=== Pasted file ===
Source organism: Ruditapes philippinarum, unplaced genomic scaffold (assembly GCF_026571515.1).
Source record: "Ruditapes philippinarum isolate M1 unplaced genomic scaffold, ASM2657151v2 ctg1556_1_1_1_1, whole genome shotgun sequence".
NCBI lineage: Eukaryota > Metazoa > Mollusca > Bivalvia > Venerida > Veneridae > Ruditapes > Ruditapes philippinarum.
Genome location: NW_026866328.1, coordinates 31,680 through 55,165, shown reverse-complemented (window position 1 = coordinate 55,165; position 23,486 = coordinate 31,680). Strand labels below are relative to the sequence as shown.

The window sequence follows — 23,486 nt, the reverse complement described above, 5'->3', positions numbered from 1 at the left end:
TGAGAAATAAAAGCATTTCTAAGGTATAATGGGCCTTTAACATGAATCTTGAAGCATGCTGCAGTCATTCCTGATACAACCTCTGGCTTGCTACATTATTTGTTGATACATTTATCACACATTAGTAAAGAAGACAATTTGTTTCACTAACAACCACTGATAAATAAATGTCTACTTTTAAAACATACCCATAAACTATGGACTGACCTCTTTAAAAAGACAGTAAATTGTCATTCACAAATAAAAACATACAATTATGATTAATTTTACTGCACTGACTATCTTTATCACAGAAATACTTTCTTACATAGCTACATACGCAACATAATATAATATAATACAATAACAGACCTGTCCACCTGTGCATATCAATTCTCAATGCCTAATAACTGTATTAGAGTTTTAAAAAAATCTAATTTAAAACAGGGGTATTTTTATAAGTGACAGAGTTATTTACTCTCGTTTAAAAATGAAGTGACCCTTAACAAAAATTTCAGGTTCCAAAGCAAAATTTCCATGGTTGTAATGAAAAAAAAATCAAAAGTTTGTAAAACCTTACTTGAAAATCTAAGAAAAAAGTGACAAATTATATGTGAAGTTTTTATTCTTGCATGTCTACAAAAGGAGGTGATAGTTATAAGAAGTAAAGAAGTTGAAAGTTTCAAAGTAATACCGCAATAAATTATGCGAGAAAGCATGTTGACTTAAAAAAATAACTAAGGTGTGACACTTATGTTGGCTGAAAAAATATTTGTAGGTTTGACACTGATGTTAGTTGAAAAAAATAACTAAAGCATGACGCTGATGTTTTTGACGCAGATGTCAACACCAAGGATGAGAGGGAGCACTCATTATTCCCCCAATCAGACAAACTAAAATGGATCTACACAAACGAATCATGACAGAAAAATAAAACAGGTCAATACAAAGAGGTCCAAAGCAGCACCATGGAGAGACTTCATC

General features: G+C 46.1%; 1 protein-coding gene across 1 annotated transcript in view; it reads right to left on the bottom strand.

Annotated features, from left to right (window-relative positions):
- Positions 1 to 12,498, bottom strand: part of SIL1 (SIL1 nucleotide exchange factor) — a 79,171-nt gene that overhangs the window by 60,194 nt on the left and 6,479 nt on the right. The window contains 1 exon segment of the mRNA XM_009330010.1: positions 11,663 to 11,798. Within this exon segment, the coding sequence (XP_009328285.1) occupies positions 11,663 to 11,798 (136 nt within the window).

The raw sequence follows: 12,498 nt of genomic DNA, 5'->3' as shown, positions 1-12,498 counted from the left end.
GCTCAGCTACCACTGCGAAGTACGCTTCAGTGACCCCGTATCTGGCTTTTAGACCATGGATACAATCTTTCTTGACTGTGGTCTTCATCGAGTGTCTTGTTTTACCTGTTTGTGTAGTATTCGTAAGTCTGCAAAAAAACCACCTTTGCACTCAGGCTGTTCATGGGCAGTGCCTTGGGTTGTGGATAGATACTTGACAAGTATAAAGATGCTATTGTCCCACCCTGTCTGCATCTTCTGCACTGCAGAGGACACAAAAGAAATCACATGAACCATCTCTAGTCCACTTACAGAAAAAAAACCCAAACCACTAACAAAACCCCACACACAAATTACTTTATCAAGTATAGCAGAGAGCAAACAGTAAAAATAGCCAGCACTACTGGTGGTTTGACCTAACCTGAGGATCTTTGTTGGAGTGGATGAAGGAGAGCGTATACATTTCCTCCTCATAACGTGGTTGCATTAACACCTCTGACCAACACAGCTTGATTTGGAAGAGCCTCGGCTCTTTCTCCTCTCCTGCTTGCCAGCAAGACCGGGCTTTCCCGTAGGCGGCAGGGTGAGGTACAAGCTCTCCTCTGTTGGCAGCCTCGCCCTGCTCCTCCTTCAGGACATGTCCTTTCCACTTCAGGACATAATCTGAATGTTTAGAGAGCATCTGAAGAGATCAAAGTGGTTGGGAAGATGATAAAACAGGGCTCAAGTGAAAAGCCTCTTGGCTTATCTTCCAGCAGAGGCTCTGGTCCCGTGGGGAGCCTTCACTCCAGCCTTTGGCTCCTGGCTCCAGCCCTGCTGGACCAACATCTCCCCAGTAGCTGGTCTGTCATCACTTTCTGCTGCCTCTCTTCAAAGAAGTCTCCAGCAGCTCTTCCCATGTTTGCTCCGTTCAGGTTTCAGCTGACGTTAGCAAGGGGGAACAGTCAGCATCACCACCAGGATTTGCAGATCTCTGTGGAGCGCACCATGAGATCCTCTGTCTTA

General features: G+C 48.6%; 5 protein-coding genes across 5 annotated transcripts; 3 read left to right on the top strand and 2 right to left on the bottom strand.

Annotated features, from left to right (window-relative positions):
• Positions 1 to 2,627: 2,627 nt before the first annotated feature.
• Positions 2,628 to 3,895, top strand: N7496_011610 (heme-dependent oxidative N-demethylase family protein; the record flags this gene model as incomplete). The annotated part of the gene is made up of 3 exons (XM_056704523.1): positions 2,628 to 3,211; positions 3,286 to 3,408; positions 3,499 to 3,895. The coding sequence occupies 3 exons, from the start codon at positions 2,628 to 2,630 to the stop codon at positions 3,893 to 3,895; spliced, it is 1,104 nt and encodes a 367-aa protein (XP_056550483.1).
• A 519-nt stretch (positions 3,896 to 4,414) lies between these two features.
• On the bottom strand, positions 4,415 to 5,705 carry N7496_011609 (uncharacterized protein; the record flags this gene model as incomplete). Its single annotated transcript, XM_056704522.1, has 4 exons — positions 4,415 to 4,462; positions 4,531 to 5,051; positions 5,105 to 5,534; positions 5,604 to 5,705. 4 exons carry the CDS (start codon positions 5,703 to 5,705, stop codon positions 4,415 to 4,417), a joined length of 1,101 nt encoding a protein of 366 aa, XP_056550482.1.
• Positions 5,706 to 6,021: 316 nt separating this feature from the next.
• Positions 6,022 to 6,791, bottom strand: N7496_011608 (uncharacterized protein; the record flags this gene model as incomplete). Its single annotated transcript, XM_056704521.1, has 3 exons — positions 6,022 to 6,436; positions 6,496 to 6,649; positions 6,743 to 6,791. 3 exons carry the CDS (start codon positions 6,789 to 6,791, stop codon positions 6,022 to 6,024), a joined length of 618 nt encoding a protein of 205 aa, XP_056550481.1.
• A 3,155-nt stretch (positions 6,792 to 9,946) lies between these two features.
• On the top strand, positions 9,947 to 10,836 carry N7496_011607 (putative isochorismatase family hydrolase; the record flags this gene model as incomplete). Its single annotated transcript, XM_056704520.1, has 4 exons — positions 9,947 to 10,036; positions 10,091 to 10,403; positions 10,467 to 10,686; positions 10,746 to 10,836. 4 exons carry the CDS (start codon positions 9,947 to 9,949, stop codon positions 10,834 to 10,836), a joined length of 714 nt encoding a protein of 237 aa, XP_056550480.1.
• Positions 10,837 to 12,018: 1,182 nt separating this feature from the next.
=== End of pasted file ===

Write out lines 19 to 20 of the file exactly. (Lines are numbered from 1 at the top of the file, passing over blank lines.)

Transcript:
• Positions 6,022 to 6,791, bottom strand: N7496_011608 (uncharacterized protein; the record flags this gene model as incomplete). Its single annotated transcript, XM_056704521.1, has 3 exons — positions 6,022 to 6,436; positions 6,496 to 6,649; positions 6,743 to 6,791. 3 exons carry the CDS (start codon positions 6,789 to 6,791, stop codon positions 6,022 to 6,024), a joined length of 618 nt encoding a protein of 205 aa, XP_056550481.1.
• A 3,155-nt stretch (positions 6,792 to 9,946) lies between these two features.